Griffin competed on the Riverton High School wrestling team and won a state championship before attending Northwest College from 1985-87 as a history major.
According to NWC records, Griffin was born in 1967 in Chicago, the son of Pat and Carol Griffin.
NWC associate professor Floyd Young was Griffin’s wrestling coach at Northwest.
“He was full of fun, a very good wrestler,” Young said. “He was the king of the Granby on the mat. Oh, boy, he could throw it on anybody. He threw a standing Granby on a boy from Idaho at a tournament in Montana, and he pinned him. ... I really thought he would win the nationals, but he got hurt. He really, really hurt his shoulder.”
Young said the college’s 1987 wrestlers were the Academic All American team, with a team grade-point average of 3.3 to 3.4.
“Kevin was way up there,” he said. “He was a good student.”
Griffin got married after he graduated from Northwest College. Young and his wife, Virginia, went to the wedding at the Ucross ranch near Buffalo.
“He had a beautiful wife,” Young said.
Young knew that Griffin had gone into the military, but hadn’t had contact with him in years. He was saddened to learn of Griffin’s death last week.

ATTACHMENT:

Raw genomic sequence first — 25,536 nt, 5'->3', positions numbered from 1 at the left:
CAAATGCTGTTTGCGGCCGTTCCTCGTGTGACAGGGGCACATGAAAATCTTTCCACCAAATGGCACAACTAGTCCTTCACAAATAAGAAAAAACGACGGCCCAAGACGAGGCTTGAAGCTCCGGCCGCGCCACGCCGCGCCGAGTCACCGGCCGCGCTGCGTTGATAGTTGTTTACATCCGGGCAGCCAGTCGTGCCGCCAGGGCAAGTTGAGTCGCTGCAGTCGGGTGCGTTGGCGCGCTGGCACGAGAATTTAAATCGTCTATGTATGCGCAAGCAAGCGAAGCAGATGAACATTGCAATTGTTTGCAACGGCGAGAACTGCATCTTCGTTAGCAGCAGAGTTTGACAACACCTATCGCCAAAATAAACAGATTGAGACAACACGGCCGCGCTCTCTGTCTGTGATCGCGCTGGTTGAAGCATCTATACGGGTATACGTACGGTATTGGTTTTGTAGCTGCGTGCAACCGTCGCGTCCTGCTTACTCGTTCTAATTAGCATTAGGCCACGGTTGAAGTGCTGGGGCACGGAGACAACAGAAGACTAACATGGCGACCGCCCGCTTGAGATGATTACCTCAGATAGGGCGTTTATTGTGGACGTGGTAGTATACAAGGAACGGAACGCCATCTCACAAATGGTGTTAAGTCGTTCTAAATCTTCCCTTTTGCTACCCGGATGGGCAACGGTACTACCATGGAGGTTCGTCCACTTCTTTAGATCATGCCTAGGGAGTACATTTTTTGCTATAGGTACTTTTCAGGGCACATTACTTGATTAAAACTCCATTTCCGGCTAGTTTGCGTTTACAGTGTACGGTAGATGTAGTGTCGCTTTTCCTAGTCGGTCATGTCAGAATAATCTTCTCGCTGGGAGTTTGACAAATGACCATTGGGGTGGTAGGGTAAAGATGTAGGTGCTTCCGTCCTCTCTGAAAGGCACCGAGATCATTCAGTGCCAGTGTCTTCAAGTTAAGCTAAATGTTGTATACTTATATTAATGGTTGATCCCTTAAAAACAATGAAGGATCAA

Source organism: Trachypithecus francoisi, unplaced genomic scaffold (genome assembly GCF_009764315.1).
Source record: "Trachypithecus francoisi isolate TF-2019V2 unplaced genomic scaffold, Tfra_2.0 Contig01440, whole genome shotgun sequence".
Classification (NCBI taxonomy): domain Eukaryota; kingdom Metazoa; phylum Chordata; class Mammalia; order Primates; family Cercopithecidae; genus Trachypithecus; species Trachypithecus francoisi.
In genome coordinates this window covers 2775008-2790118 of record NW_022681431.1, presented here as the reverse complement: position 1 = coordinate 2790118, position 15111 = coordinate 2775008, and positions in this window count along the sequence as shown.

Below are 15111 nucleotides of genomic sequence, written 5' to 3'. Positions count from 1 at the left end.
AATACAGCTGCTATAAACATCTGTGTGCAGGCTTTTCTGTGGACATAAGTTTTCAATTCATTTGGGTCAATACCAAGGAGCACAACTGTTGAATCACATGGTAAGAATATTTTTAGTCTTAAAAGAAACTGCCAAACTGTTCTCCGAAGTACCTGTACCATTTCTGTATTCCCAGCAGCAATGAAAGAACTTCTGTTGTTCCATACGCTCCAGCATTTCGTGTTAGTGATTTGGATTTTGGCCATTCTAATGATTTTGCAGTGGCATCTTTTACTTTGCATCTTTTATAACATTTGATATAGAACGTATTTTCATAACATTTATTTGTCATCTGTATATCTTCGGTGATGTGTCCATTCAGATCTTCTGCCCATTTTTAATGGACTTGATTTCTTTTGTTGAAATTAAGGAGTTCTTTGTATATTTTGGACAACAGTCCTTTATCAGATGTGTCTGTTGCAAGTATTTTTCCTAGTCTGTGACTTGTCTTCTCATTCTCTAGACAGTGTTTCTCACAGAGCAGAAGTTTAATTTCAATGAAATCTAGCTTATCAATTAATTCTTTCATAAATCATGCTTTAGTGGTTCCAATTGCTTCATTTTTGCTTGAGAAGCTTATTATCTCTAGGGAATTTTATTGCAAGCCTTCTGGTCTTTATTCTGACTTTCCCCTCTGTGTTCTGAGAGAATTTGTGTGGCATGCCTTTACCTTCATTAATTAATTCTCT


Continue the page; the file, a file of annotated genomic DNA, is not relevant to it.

“Dog-gone, that’s sad. He left a family,” he said. “Oh, my. I just loved him. He was such fun to be around. He liked life.”
Griffin transferred to the University of Wyoming after two years, joined the military and continued to wrestle for the Army.
Dustin Griffin, the soldier’s nephew, told the Casper Star-Tribune he would never forget the time his uncle took him to Fort Carson in Colorado when he was 10 years old and let him sit in a military tank.
“He was definitely 100 percent Army,” Dustin Griffin said. “He was all about the Army. ... He lived it.”
Meanwhile, Shawn Griffin described his brother — a 24-year Army veteran and father of two — as someone who loved his family even more than the military, adding that Kevin Griffin was a “very competitive, fun-loving, real adventurous-type kid” growing up.
During his Army career, he served three tours in Iraq and had been deployed to Kuwait and the Balkans. Griffin was on a nine-month deployment to Afghanistan when he was killed.
“He truly believed in what he was doing, and that’s the one solace that we kind of get out of this,” Shawn Griffin said. “He was where he wanted to be.”
Wednesday’s attack also killed Army Maj. Thomas E. Kennedy, 35, of West Point, N.Y.; Air Force Maj. Walter D. Gray, 38, of Conyers, Ga.; and USAID foreign service officer Ragaei Abdelfattah.